An extensive literature search reveals at least 232 enzymes that are proven or postulated to add or remove histone post-translational modifications (Fig. 2). Given that histone acetylation and DNA methylation have already been exploited with approved therapeutics, this issue of Current Chemical Genomics focuses on histone lysine methylation, which is emerging as an attractive target for drug discovery. Amongst histone-modifying enzymes, the lysine and arginine methyltransferases (KMTs and RMTs), and lysine demethylases (KDMs) comprise more than half of the total number, yet there are no inhibitors of these enzymes in clinical studies. Furthermore, a growing body of evidence suggests that genetically driven alteration of their enzymatic activities and specificities drives disease progression. For example, point mutations to the lysine methyltransferase EZH2 that change the product specificity of the PRC2 complex from monomethyl- to trimethyl-lysine have been characterized in a subset of lymphoma patients. As a result, heterozygosity leads to the coordinated activities of mutant and wild-type enzymes in the trimethylation of lysine 27 on histone H3, a notorious mark that is ubiquitous in many cancers [9, 10]. Translocations creating fusion proteins with aberrant activity have also been observed in disease, such as the MLL-partner fusions that result in the mistargeting of H3K79 methylation by DOT1L in childhood leukemias  or NSD1-nucleoporin 98 fusions that are associated with acute myeloid leukemia . Recently, overexpression of the lysine methyltransferase SETDB1 was found to accelerate the progression of melanoma in an elegant zebrafish model , and similarly, overexpression of the lysine methyltransferases SMYD3  and G9a  have been observed in a variety of cancers. In the case of the latter, the recent development of selective, sub-nanomolar inhibitors  will enable its investigation as a target for cancer therapy. In addition, the lysine demethylases LSD1 and JARID1B are found to be overexpressed in prostate cancer , and inhibitors of LSD1 have shown promise in controlling the proliferation of cancer cells using xenograft models . Ultimately, these examples represent the intersection of genetics and epigenetics, and define a targeted patient population that will enhance the probability of clinical success.
The discovery of potent chemical probes of KMTs and KDMs are a critical first step in the dissection of the biological pathways they regulate and in understanding the consequences of genetically-driven misregulation of their activities. These enzymes appear primed for drug discovery, with a wealth of structural information now available to guide medicinal chemistry efforts, and this is reviewed in this issue by articles from Heightman and Shapira. The readers of lysine methylation, including PHD fingers, MBT domains, Tudor domains, chromodomains, PWWP repeats and WD40 repeats, which may also make interesting drug targets, are reviewed by Herold et al. The assay technologies that will enable chemical exploration of these targets are quickly evolving and are highlighted by Quinn and Simeonov and Zee et al. Finally, pioneering efforts in HTS and medicinal chemistry have indicated that indeed, these enzymes appear chemically tractable, and the current state of chemical matter targeting histone methylation is reviewed by Yost et al. and Heightman in this issue.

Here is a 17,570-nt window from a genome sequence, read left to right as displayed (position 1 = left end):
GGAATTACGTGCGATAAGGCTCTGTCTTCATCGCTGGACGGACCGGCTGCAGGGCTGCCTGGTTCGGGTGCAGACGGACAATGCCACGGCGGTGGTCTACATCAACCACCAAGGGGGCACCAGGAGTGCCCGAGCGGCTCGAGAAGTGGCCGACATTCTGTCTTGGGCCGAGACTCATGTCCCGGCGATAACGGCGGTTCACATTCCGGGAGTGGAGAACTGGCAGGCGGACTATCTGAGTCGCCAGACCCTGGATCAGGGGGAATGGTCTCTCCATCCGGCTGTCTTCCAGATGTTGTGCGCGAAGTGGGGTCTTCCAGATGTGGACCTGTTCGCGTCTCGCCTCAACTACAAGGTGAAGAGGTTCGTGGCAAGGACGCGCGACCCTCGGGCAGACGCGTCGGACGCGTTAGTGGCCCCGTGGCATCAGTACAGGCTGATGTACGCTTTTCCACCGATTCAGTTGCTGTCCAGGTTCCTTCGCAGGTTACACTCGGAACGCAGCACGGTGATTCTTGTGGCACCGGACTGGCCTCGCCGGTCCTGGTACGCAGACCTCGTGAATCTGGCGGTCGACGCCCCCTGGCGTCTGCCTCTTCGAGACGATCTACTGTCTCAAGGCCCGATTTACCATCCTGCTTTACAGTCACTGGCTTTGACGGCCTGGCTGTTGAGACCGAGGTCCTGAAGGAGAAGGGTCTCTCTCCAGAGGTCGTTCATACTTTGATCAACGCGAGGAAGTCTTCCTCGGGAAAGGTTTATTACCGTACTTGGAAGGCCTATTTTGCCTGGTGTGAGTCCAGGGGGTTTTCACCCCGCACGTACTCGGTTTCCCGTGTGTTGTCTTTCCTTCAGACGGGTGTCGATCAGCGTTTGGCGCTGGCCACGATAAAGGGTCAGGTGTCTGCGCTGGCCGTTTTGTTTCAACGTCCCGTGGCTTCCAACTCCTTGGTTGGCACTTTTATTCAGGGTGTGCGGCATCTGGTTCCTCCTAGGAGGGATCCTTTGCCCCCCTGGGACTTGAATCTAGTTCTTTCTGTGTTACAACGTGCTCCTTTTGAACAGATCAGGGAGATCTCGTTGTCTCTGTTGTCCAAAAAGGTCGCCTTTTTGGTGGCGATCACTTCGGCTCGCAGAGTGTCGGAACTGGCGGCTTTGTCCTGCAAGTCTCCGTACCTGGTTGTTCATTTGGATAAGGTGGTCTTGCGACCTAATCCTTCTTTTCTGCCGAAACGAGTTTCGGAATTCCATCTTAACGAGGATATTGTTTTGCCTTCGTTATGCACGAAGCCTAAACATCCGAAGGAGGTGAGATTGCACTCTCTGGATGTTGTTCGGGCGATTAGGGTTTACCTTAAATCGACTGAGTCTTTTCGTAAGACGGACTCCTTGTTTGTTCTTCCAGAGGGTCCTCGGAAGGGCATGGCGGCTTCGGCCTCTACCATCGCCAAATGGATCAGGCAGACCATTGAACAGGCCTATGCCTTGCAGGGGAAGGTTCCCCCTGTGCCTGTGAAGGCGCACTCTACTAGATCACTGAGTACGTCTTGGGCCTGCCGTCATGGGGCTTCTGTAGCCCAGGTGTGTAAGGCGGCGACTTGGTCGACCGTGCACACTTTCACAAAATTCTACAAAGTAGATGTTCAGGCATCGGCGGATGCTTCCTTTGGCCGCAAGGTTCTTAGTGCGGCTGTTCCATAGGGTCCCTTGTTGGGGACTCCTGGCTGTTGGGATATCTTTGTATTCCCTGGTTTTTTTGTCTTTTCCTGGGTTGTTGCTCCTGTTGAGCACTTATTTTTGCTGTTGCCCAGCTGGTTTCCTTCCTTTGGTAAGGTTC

While it is likely that modulators of histone lysine methylation will yield clinical candidates in the future, the study of histone lysine methylation and its effect on biological processes is still in its relative infancy. It remains to be seen how many enzymes or proteins will make for good therapeutic targets. The integration of current efforts in genomics, chemical biology and drug discovery efforts should begin to deliver greater understanding of the potential of epigenetic targets. The research undertakings and accomplishments reviewed in this issue will be critical in the validation of small molecule modulators of methyl-lysine writers, readers and erasers as first-in-class molecular targeted therapies. These targeted agents should be an improvement over current treatments, and will have a profound impact on patients with unmet medical needs.
I thank Dr. Margaret Porter Scott, Dr. Mikel Moyer and Dr. Robert Copeland for their support and helpful discussions in the preparation of this editorial.